Tim Unsworth, a longtime columnist for NCR known for his wit and keen observation of how ordinary Catholics lived their faith in the pews and the streets, died April 30 after a long illness. He was 78.
In 1982, soon after Joseph Bernardin was named archbishop of Chicago, Unsworth wrote a letter to Bernardin, advising him to eat his lunches in a deli and ride a bus or walk to work. “An archbishop on a Chicago Transit Authority bus would convert half the bus population,” Unsworth wrote.
He also advised the new archbishop to sell his mansion. “The only people who can afford to live in mansions like that are the archbishop of Chicago and Hugh Hefner. Hefner wants such symbols. You don’t need them.”
Unsworth’s wife, Jean, sent a copy of the letter to the National Catholic Reporter, which ran it on the front page Aug. 13, 1982, 10 days before Bernardin’s installation.
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With that column, NCR also hired Unsworth as a regular contributor. He filed columns and features for the next 24 years, chronicling the life and times of a church hurting and made hopeful by the reforms of the Second Vatican Council (1962-65).
A typical Unsworth column is one from 1984 called, “Upstairs, downstairs, you pick your pious practice,” which begins:
I worship in a split-level parish. The upstairs-downstairs arrangement permits a liturgical schizophrenia that is peculiarly satisfying to most parishioners.
Upstairs, mashed-potato-and-gravy Catholics worship under a Byzantine dome before a chorus line of aged statues …
Downstairs, yogurt-and-tofu-Christians clap their hands before a table altar with a billboard-size background that is generally a rainbow of meaningful messages.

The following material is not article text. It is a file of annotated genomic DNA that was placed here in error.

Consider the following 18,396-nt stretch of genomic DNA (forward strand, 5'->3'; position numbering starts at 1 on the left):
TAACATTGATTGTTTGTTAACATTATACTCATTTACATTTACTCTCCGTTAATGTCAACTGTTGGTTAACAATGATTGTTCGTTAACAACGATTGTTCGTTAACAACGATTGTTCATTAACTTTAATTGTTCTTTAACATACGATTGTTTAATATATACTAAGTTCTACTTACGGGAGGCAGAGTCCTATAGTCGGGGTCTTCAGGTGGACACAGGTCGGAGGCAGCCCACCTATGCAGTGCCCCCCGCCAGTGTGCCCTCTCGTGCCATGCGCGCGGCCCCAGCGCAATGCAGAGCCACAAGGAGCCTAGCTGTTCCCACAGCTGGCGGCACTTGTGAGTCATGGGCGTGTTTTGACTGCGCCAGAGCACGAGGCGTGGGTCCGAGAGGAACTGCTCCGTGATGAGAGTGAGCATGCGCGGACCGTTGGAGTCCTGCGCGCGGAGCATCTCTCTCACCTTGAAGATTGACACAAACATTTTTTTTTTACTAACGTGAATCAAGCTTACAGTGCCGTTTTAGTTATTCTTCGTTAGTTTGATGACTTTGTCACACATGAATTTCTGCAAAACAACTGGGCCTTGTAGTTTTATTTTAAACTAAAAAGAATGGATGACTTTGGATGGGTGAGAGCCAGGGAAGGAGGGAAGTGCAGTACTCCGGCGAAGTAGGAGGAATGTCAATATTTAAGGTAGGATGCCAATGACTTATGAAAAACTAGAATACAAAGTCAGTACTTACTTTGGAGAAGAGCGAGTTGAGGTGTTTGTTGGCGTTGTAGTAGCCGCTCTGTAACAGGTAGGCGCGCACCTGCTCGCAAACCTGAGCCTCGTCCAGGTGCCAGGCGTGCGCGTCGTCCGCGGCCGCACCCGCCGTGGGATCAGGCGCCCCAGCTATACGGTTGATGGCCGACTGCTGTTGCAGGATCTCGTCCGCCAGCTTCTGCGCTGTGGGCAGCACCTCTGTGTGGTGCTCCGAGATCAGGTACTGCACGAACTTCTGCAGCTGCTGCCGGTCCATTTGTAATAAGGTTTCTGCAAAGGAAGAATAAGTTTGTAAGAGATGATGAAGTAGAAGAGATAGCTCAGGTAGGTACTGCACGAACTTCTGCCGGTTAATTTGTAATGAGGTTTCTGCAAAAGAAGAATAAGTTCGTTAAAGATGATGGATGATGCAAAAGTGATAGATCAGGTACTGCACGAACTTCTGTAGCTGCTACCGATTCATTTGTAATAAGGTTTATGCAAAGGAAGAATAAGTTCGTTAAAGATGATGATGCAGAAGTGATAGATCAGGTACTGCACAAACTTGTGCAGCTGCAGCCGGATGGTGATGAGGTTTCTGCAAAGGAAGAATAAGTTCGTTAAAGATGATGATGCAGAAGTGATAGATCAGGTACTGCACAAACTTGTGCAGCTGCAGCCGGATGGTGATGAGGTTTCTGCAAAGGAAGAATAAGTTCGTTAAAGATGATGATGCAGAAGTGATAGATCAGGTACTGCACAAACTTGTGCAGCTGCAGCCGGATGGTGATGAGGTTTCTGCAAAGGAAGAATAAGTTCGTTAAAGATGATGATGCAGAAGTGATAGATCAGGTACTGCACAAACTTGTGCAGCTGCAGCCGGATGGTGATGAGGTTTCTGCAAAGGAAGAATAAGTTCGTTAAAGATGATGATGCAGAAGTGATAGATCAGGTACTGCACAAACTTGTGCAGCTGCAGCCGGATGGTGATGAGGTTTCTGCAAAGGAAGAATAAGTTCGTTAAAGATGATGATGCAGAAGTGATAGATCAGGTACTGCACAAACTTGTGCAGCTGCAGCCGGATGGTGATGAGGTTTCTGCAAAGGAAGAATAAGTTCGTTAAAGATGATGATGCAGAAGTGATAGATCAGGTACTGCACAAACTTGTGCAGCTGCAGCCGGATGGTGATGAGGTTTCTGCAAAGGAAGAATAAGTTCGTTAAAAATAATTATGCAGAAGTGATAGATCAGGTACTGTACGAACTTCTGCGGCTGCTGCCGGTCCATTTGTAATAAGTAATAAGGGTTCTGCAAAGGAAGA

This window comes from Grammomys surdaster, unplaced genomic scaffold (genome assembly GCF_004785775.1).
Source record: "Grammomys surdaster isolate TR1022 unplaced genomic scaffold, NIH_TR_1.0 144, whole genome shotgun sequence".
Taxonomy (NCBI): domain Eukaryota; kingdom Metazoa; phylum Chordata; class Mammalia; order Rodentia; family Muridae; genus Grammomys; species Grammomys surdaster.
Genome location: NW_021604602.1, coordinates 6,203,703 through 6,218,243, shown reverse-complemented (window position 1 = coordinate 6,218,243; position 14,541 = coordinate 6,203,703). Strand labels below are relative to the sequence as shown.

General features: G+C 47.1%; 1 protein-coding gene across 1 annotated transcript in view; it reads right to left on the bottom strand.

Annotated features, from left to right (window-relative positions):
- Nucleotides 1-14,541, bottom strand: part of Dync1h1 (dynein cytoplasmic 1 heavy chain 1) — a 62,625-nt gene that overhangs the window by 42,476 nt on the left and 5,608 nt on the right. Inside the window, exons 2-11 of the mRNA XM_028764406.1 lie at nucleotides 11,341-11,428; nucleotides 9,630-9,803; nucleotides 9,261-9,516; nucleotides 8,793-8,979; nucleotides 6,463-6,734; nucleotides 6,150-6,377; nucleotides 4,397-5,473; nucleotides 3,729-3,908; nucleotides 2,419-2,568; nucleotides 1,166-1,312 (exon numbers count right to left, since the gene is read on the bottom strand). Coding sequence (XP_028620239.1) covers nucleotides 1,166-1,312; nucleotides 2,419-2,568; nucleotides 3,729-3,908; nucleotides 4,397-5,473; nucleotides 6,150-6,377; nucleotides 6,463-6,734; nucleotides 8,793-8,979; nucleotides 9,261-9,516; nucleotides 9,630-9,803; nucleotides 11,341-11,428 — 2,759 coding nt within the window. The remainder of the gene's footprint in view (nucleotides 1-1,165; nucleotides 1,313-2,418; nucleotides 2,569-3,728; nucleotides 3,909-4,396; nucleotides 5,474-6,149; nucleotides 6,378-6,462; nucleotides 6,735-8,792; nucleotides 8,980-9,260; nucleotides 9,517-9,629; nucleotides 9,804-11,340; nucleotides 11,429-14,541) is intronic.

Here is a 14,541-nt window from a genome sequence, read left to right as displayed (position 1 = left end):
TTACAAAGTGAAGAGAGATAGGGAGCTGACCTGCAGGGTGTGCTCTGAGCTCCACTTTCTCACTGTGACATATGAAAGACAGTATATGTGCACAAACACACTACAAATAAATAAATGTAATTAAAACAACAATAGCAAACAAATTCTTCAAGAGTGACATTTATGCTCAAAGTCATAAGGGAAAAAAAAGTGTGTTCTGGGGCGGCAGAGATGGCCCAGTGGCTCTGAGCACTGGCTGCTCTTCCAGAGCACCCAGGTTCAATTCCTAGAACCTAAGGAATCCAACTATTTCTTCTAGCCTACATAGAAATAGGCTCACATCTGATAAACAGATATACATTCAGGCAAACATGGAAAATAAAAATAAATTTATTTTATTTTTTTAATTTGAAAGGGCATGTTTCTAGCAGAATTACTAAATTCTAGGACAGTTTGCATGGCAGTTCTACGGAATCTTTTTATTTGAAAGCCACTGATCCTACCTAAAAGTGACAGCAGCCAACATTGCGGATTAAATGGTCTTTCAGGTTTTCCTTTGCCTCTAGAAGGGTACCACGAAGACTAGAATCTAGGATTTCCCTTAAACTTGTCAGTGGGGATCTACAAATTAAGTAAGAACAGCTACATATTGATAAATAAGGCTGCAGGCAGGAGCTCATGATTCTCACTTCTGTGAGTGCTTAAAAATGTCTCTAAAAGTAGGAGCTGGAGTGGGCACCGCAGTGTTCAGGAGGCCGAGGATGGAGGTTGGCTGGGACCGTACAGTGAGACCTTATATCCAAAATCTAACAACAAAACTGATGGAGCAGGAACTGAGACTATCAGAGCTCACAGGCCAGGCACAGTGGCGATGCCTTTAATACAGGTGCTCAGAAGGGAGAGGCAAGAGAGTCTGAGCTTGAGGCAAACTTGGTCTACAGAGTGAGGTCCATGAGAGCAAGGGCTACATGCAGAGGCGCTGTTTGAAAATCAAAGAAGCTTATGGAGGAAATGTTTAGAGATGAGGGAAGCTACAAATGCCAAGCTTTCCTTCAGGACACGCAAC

Upstairs, polyester-and-wool people sing to the dignified sounds of a choir and organ. Downstairs, designer-jeans-and-jogging-shoes people sing to guitar, tambourine and piano. …
I divide my time between both churches. Upstairs confirms my past; downstairs makes me stretch my ego boundaries to meet the future. … Upstairs is a mine of wisdom; downstairs is a university of talent.
Unsworth was born in 1929 in Canton, Ohio. He attended Iona College in New Rochelle, N.Y., and Fordham University in New York City and obtained a master's degree in Spanish in Saltillo, Mexico. He joined the Christian Brothers of Ireland and in 1967 was named principal of Brother Rice High School in Chicago.
In 1970, he left the order and married Jean Morman, an artist and a former member of the Sisters of Mercy.
Unsworth led the alumni and development offices of DePaul University from 1970 to 1979 and the University of Chicago for about a year, and the former Northwestern University Dental School from 1981 to 1987. He then became a full-time freelance writer.
After hip replacement surgery in September 2006, Unsworth suffered a massive infection and never regained his health.
Unsworth wrote five books, including a biography of Bernardin titled I Am Your Brother Joseph. His other books were The Lambs of Libertyville, Catholics on the Edge, a book about Catholic laity titled Here Comes Everybody, and a series of portraits about activist priests titled The Last Priests in America.
Available in early summer from ACTA is his sixth book, titled Tim Unsworth: Articles from the National Catholic Reporter. A publisher’s note in the book reads: “Richard ‘Tim’ Unsworth entered his well-deserved eternal reward on April 30, 2008, the very day this book went to press. He said of the great pain he suffered during his final illness, ‘Maybe I should have given more to the Propagation of the Faith.’ ”
A memorial service followed by a dinner will be held at 2 p.m May 25 at St. Clement Church in Chicago.
Natioal Catholic Reporter